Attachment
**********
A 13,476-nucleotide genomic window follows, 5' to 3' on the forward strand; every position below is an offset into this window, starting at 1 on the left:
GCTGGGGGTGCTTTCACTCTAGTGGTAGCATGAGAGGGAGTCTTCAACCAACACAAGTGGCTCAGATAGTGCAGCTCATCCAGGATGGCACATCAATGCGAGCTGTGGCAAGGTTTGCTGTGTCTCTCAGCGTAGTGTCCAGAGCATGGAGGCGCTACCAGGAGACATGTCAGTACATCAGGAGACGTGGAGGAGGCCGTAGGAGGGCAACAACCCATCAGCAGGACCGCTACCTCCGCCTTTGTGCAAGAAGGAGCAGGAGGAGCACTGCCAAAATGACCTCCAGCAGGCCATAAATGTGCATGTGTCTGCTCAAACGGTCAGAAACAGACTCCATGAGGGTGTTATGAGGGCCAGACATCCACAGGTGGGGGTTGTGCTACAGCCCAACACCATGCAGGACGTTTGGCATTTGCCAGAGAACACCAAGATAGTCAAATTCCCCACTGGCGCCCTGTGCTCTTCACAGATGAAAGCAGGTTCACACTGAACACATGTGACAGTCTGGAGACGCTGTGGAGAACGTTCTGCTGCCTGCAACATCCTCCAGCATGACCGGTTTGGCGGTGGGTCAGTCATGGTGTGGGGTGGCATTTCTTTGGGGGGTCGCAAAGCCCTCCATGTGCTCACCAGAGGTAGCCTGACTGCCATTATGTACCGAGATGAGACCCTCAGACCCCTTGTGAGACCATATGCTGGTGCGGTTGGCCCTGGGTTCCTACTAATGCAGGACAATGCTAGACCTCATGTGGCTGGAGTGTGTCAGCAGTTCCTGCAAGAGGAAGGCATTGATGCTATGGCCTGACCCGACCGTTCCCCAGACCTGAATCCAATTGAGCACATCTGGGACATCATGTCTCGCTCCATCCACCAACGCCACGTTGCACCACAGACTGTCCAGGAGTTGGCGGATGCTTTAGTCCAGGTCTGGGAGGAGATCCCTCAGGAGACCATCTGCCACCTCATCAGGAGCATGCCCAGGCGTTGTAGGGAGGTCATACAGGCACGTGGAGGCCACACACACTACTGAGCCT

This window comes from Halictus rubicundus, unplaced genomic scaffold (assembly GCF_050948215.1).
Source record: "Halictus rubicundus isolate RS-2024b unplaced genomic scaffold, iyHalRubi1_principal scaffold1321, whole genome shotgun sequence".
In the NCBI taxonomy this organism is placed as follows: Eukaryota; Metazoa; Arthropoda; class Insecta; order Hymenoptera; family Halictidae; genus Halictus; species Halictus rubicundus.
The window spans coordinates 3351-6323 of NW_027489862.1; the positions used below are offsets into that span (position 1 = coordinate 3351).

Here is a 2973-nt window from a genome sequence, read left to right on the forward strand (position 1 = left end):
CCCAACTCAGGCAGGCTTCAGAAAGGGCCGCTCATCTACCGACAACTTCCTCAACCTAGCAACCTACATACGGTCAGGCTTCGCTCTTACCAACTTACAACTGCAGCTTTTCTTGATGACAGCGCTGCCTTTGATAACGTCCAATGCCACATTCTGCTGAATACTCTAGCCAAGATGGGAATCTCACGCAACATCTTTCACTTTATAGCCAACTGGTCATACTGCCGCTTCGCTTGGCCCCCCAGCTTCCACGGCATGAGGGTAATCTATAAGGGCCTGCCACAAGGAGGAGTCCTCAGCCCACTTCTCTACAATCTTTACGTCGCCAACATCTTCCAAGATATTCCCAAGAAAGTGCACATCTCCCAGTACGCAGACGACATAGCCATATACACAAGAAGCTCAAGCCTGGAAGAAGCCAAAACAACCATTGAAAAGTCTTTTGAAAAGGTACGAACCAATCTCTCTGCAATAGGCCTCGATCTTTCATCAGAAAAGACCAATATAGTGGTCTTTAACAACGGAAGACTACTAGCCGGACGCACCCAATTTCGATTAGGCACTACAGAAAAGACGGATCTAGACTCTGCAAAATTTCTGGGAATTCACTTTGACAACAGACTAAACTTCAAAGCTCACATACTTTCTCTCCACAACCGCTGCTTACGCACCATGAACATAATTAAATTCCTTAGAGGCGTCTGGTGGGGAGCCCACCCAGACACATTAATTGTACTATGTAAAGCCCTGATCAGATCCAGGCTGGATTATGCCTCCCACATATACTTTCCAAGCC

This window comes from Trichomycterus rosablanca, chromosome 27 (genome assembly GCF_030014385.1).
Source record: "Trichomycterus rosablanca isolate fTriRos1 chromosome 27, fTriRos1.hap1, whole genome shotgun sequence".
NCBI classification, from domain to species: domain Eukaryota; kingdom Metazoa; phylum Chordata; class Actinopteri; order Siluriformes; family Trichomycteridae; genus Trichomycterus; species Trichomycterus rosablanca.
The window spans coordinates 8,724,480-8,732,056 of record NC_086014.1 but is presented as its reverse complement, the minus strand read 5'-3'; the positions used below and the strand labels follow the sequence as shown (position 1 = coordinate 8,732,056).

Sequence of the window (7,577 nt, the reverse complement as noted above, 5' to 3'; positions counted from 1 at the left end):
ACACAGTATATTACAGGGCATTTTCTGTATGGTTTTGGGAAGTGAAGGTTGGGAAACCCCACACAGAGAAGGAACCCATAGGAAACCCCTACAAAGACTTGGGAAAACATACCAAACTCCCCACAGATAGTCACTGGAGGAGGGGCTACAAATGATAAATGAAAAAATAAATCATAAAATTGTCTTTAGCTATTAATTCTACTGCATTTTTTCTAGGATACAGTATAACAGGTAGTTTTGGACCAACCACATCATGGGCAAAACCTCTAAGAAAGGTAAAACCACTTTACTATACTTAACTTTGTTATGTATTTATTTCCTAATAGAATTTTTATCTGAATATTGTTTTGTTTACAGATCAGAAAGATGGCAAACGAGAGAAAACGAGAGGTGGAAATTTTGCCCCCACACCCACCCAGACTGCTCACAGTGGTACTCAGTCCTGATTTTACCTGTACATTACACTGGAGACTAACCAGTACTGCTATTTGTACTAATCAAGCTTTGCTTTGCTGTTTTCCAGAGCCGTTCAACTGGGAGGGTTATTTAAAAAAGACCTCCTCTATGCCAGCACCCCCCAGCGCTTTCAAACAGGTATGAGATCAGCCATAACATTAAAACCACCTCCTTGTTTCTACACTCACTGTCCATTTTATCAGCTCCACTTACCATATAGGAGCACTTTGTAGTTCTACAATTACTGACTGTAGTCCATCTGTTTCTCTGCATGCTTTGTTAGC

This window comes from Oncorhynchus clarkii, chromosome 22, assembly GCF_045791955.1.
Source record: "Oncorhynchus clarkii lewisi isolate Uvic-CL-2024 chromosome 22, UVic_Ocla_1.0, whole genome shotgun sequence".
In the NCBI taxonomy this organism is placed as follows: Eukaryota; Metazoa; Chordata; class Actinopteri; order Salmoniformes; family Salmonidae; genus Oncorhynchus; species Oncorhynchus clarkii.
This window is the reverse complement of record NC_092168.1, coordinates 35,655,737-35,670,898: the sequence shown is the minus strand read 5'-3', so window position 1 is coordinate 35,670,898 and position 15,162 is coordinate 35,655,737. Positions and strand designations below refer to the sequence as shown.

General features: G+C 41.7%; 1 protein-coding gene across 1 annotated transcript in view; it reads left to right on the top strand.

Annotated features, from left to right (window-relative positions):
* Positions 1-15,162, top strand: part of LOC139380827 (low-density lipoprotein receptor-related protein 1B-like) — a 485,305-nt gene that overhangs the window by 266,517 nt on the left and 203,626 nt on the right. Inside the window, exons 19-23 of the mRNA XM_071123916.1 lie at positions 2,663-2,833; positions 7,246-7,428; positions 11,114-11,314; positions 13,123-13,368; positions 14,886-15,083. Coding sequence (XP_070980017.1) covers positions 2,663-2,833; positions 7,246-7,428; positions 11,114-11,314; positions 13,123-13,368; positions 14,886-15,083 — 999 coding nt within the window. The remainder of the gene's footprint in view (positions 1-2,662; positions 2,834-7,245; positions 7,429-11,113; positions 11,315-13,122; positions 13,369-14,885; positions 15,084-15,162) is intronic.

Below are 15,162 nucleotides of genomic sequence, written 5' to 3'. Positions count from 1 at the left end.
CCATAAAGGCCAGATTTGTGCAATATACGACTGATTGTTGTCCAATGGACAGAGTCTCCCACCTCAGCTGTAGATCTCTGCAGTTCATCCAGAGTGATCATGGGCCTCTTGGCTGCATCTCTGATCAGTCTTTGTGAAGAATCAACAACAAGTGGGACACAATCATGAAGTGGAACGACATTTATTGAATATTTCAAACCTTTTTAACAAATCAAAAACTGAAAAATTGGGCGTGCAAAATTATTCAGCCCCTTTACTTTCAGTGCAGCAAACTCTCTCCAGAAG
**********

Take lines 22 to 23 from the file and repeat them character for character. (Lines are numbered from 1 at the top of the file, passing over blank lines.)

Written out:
Below are 15,162 nucleotides of genomic sequence, written 5' to 3'. Positions count from 1 at the left end.
CCATAAAGGCCAGATTTGTGCAATATACGACTGATTGTTGTCCAATGGACAGAGTCTCCCACCTCAGCTGTAGATCTCTGCAGTTCATCCAGAGTGATCATGGGCCTCTTGGCTGCATCTCTGATCAGTCTTTGTGAAGAATCAACAACAAGTGGGACACAATCATGAAGTGGAACGACATTTATTGAATATTTCAAACCTTTTTAACAAATCAAAAACTGAAAAATTGGGCGTGCAAAATTATTCAGCCCCTTTACTTTCAGTGCAGCAAACTCTCTCCAGAAG